Douglas Elliman expands into tight Texas housing market

Brokers have “plenty of buyers but not much to sell,” said one Dallas housing analyst

Photo illustration of Fredrik Eklund and Dottie Herman (iStock, Getty)
Photo illustration of Fredrik Eklund and Dottie Herman (iStock, Getty)

Residential brokerage Douglas Elliman is gone to Texas.

The firm announced Thursday it will expand its presence in the Lone Star State to include Dallas and Austin, two cities where home prices have grown at a rapid rate. It already has a presence in Houston, and will continue its partnership with Knight Frank in the state.

“Texas is the most exciting market in the country right now with buyers from California, New York and Florida relocating here,” said “Million Dollar Listing New York” star Fredrik Eklund, who announced the firm’s expansion in an Instagram video that found him wearing a cowboy hat while perched atop a horse. The video featured 120 Carnarvon Drive in Houston, which is currently listed for $29.5 million.


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Eklund and his partner John Gomes, along with Elliman agent Julia Spillman, will work to gin up interest from buyers. The brokerage said it has a $2.9 billion new project pipeline within the state.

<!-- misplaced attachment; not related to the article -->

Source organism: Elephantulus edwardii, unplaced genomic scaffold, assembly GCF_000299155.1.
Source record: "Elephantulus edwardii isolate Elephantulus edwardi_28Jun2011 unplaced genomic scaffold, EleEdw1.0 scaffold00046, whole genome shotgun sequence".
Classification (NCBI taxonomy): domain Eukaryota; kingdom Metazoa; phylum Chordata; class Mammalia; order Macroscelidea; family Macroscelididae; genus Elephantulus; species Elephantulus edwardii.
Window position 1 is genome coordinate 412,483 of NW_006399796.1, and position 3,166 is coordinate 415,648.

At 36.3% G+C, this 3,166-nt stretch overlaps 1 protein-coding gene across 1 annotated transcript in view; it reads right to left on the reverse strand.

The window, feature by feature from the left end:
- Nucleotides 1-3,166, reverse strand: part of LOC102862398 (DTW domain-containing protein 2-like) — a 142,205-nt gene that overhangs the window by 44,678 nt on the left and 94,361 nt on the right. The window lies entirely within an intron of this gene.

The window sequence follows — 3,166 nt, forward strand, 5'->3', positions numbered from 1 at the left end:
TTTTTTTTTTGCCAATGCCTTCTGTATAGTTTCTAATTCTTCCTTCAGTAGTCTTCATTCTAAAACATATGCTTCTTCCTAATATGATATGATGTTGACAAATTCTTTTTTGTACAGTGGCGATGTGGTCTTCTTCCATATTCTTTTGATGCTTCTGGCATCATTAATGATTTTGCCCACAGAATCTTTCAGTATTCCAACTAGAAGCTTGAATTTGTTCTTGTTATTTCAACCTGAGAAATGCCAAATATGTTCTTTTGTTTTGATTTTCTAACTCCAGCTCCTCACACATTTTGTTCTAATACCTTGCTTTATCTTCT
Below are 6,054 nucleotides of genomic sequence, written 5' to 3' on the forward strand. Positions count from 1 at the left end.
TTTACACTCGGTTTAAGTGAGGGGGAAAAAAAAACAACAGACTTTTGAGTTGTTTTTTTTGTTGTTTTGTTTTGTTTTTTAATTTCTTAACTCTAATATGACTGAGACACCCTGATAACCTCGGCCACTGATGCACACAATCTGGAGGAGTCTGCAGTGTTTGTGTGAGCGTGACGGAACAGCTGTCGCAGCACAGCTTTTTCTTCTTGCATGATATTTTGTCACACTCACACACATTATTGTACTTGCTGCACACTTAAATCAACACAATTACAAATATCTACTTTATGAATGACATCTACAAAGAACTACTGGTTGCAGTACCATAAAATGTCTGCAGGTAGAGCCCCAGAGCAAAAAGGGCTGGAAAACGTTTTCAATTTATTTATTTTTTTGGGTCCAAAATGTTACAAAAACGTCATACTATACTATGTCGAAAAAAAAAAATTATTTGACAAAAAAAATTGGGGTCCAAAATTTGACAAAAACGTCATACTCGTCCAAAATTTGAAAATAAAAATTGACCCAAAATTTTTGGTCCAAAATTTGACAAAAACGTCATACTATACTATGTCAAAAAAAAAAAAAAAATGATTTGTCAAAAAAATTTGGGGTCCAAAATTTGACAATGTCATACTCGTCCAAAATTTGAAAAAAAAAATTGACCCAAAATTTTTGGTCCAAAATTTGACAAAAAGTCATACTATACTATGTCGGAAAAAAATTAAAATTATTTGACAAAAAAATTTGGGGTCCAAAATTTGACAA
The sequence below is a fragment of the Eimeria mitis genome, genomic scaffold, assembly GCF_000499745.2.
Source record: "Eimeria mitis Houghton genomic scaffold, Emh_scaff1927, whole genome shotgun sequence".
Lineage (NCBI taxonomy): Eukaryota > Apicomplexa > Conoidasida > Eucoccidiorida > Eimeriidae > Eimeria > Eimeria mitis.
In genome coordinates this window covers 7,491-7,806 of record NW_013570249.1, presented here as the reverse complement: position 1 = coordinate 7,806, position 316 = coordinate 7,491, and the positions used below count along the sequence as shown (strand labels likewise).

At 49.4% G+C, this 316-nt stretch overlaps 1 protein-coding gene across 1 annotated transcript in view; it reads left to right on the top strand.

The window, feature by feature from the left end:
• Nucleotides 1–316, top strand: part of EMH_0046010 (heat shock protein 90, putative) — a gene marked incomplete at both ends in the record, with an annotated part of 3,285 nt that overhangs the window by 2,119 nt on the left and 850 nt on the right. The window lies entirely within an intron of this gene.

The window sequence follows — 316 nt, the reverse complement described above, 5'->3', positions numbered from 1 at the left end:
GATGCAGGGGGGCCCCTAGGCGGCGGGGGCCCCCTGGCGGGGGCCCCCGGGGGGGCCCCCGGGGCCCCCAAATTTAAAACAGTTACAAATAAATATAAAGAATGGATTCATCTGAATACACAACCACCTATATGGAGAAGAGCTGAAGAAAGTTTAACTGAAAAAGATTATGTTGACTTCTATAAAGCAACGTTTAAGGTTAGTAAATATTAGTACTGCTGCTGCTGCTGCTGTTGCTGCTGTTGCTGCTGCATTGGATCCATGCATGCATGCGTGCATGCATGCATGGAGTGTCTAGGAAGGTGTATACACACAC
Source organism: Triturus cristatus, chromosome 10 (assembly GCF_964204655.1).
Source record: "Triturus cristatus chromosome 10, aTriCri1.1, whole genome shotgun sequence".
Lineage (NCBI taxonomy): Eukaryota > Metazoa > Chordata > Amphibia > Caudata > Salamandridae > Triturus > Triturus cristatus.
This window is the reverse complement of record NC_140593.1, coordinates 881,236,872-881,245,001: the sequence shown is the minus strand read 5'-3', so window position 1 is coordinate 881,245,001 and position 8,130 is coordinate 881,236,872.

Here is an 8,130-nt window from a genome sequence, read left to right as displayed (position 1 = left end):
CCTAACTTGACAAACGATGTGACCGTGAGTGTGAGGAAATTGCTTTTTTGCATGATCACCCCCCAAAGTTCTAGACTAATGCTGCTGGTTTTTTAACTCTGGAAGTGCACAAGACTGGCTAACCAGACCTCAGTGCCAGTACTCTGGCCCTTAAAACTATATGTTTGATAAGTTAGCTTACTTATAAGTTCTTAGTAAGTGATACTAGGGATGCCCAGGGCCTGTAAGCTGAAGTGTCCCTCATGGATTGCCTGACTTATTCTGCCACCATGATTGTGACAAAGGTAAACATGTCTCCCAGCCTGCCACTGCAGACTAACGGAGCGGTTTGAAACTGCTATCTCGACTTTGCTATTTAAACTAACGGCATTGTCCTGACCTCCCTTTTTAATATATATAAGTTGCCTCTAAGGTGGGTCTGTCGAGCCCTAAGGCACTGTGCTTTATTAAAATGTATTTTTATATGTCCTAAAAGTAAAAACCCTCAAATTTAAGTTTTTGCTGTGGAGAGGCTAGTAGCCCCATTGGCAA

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“The luxury market is booming,” said Jacob Sudhoff, CEO of Douglas Elliman Real Estate, Texas.

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The firm said it will open a 14,000-square-foot retail space at the Shops at Arrive in Houston during the fourth quarter of this year, while its Texas headquarters would remain in River Oaks.

It’s entering a tight market: The median price of a single-family home jumped 16 percent last month to $312,000, the highest price ever for property in North Texas, according to the Dallas Morning News.

Meanwhile, inventory in the Dallas area is at historic lows: In March, only 6,085 single-family homes — or less than a one-month’s supply — were listed for sale with local agents in North Texas, according to the News.

The mismatch between supply and demand that has driven housing prices to record highs presents a “challenging situation” to brokers, Dallas-based housing analyst Ted Wilson told the News.

“While most had a terrific 2020 and sold most of their listings, they are now facing a severe imbalance — plenty of buyers but not much to sell,” Wilson said.

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